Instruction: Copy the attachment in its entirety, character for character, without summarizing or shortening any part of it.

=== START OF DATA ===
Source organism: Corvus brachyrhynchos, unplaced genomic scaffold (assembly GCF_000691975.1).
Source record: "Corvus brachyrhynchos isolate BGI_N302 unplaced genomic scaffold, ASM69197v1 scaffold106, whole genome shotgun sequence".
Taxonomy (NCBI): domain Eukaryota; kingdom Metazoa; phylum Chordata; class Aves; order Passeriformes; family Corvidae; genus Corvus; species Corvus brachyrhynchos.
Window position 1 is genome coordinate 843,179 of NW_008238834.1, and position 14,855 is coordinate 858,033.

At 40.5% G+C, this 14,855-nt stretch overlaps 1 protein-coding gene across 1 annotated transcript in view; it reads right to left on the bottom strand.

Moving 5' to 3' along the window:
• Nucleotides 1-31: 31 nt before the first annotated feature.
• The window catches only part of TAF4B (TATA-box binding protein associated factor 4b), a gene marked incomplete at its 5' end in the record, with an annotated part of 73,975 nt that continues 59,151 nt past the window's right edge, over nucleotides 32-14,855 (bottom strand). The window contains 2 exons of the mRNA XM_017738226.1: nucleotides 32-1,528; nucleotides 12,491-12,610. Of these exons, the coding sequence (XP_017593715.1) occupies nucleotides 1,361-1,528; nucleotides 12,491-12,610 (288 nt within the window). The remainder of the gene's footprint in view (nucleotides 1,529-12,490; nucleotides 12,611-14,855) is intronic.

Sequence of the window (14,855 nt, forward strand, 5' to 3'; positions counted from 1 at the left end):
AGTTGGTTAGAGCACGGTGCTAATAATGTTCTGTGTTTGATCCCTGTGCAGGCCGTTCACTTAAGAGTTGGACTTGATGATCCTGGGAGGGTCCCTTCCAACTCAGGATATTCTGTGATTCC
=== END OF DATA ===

Source organism: Corvus brachyrhynchos, unplaced genomic scaffold (assembly GCF_000691975.1).
Source record: "Corvus brachyrhynchos isolate BGI_N302 unplaced genomic scaffold, ASM69197v1 scaffold106, whole genome shotgun sequence".
Taxonomy (NCBI): domain Eukaryota; kingdom Metazoa; phylum Chordata; class Aves; order Passeriformes; family Corvidae; genus Corvus; species Corvus brachyrhynchos.
Window position 1 is genome coordinate 843,179 of NW_008238834.1, and position 14,855 is coordinate 858,033.

At 40.5% G+C, this 14,855-nt stretch overlaps 1 protein-coding gene across 1 annotated transcript in view; it reads right to left on the bottom strand.

Moving 5' to 3' along the window:
• Nucleotides 1-31: 31 nt before the first annotated feature.
• The window catches only part of TAF4B (TATA-box binding protein associated factor 4b), a gene marked incomplete at its 5' end in the record, with an annotated part of 73,975 nt that continues 59,151 nt past the window's right edge, over nucleotides 32-14,855 (bottom strand). The window contains 2 exons of the mRNA XM_017738226.1: nucleotides 32-1,528; nucleotides 12,491-12,610. Of these exons, the coding sequence (XP_017593715.1) occupies nucleotides 1,361-1,528; nucleotides 12,491-12,610 (288 nt within the window). The remainder of the gene's footprint in view (nucleotides 1,529-12,490; nucleotides 12,611-14,855) is intronic.

Sequence of the window (14,855 nt, forward strand, 5' to 3'; positions counted from 1 at the left end):
AGTTGGTTAGAGCACGGTGCTAATAATGTTCTGTGTTTGATCCCTGTGCAGGCCGTTCACTTAAGAGTTGGACTTGATGATCCTGGGAGGGTCCCTTCCAACTCAGGATATTCTGTGATTCC